Tuesday, January 1, 2008

Year in Review: 2007

Happy New Year, Everyone!

This past year was spectacular for me, I must say. In approximately chronological order:Now, onward to 2008!

The Robert J. Sawyer Web Site


At January 01, 2008 4:06 AM , Blogger Jim said...

Sounds lke you have this science fiction writing thing under control. Are you going to branch out into other genres? Maybe a Suspense novel?

I keep saying to my friends your the hardest working writer in SF today.

At January 01, 2008 12:08 PM , Anonymous Costi said...

That sounds like an amazing year. Congratulations and may 2008 be twice that exciting and productive!

Instead of branching out into other genres would be nice to get into movies industry. And yes, Rob is the hardest working writer. All my admiration to you!

At January 01, 2008 11:10 PM , Blogger RobertJSawyer said...

Hi, Jim. There are two answers to your question.

First, the artistic one: I've always found that I could do everything I wanted to do creatively within the SF field; I don't find it limiting at all. Courtroom drama? Illegal Alien. High adventure? Far-Seer. Mystery? The Terminal Experiment. Romance? Rollback. Philosophical musings? Calculating God. So, I feel no need to move out of category.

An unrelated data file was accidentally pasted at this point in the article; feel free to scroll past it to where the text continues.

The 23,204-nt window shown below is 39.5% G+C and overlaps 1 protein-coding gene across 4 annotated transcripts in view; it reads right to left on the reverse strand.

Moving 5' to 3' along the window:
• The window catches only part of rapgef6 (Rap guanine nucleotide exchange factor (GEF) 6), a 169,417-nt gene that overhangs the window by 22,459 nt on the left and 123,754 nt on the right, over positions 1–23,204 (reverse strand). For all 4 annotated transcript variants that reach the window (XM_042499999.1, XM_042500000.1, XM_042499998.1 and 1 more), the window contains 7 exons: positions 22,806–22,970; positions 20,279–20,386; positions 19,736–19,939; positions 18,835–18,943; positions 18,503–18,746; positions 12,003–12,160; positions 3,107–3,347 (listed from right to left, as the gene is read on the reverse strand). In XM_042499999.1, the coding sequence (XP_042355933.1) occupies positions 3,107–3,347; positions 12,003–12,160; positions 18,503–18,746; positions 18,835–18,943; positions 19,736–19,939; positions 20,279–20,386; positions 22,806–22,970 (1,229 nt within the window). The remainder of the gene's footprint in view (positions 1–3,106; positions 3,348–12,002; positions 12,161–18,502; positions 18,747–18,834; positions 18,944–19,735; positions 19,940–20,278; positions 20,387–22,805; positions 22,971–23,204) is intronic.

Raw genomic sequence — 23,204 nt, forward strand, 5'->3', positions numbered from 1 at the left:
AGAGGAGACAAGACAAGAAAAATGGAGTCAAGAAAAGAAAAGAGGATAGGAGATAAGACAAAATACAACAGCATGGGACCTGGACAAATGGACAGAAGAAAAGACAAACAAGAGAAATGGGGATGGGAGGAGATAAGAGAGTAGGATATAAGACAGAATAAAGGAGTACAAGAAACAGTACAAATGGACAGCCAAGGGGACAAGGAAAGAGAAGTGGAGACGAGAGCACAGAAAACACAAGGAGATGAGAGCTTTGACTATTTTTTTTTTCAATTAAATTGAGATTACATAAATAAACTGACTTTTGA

The second answer is economic. I'm making a very comfortable living these days. A good hunk of that money comes directly from royalites and advances worldwide on my books -- and if I changed genres, I'd have to take a cut in pay, back to beginner's money for whatever category I moved into.

But a lot of my money these days also comes from my secondary career as a keynote speaker, and that's specifically tied into my science-fiction writing: clients hire me to give futurism talks because they recognize the applicability of the extrapolative skills that go into my science-fiction books; very few fiction writers are on the lucrative keynote circuit, but I am because I write science fiction -- you'd be hard pressed to find many writers in other areas of fiction getting the number of speaking gigs or the size of fees that I'm getting.

Bottom line is I'm happy doing what I'm doing, and I'm being well rewarded for it financially. So, why would I change?

Now, to Costi's point: film and TV options and development have been a significant income source for me for many years now, and I do think that that's going to expand even more in the not-to-distant future. ;)


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